I was at the Hancock County Fair in Britt last week and on the fairgrounds is an ag museum that I have visited for several years while at the fair.
Each year I walk through the museum to see what has been added to its display.
It’s an excellent museum with old tractors, the implements they pulled and horse-drawn equipment.
The walls are lined with displays of hand tools, livestock equipment, different types of steel fence posts and more, plus my favorite, the hand tools used for installing the tile that changed this country from marsh into the excellent farm land that we have.
I recognized most of the equipment from previous trips and this year there was a new addition, a New Holland baler that was different from the New Holland balers in my memory.
The first difference was how the baler picked up the windrow from the left side of the tractor instead of the balers I knew that picked it up from the right.
There were a few other small differences and the written explanation about the baler said it had been converted from two men riding in the rear twisting wires to tie the bales to a twine tie baler with knotters, eliminating the need for anyone to tie the bales.
One of the best parts of the museum is the history that accompanies each piece of equipment that includes the owner and where they farmed.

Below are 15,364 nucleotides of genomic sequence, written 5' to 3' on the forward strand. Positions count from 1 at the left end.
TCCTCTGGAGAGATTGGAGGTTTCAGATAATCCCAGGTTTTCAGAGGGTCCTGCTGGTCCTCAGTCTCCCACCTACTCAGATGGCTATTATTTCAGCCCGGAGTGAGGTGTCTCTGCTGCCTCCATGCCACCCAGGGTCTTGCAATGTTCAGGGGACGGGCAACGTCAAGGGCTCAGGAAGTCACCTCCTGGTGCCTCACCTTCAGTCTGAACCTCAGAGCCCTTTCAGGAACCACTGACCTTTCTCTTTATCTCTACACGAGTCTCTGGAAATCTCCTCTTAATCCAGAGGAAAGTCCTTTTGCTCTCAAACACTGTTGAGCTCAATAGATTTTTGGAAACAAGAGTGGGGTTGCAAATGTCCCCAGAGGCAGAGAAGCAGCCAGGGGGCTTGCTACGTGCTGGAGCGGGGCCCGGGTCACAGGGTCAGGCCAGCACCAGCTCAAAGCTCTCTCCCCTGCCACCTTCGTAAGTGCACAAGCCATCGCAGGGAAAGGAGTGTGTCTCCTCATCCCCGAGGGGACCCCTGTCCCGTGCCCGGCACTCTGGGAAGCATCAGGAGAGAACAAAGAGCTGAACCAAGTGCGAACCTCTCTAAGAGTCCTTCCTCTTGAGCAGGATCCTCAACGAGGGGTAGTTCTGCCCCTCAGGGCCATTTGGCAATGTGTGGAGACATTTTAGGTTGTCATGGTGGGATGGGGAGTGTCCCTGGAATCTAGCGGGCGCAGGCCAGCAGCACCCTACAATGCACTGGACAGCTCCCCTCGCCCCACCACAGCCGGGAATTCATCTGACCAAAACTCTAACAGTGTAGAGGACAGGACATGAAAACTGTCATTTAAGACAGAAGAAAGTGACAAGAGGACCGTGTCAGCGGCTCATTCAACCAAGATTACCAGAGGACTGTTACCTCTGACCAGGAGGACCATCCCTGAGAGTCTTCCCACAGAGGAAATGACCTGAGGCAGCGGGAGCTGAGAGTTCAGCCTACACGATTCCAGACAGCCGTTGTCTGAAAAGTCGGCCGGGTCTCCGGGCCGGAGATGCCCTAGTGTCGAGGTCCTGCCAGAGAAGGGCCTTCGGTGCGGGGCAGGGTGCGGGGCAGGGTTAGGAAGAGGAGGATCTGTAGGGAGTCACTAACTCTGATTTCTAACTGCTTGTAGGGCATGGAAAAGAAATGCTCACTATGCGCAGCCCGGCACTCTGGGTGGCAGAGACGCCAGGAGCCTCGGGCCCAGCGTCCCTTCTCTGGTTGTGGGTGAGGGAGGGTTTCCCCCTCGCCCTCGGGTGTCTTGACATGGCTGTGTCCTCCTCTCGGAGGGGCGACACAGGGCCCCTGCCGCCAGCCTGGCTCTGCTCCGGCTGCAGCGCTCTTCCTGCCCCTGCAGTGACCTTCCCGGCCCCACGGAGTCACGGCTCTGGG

This old New Holland baler had the four-cylinder, Wisconsin engine sitting at the front, which is what it had in common with New Hollands I remember.
My knowledge of New Holland balers was learned when I was around 10 in the second half of the 1950s when my dad bought a New Holland wire tie baler with a Wisconsin engine mounted on it.
He used it through much of the 1960s so my memories are from about 10 years of baling experience.
My dad liked those 50- to 60-pound wire tie bales. Baling hay and straw was a lot of heavy lifting.
The other strong memory is starting that balky Wisconsin engine. Once started, it was quite reliable, but when it was shut off for meal time or to refuel, getting it to start again was going to take time and consternation.
I go into the ag museum wondering if they will have a Minneapolis-Moline model G4 combine.
Yes, my dad had one of those. He bought it just after World War II when implements were being made, but still in short supply.
It had its own four-cylinder engine that came from a Minneapolis-Moline model Z tractor. It was used through the early 1960s. And it was hard to start.
Like many farmers who look at this old machinery, I have a love-hate relationship with those pieces.
I know they made farms more productive with more work done by fewer people, but they still required work of their own.
My dad had no sentimentality for farm equipment. He would look at a tractor as a tool, no different from a set of wrenches.
He would question the need for an ag museum and if he went in, it would be a brief visit.
When he was finished using his New Holland baler and his Minneapolis-Moline combine, he parked them in the machine shed where they spent the rest of the year when not in use and he simply walked away from them.
And that is where they both are today, faded paint covered in dust in that same shed on the farm where I grew up.
Rye is a Farm News staff writer and farmer from Hanlontown. Reach him by e-mail at email@example.com.
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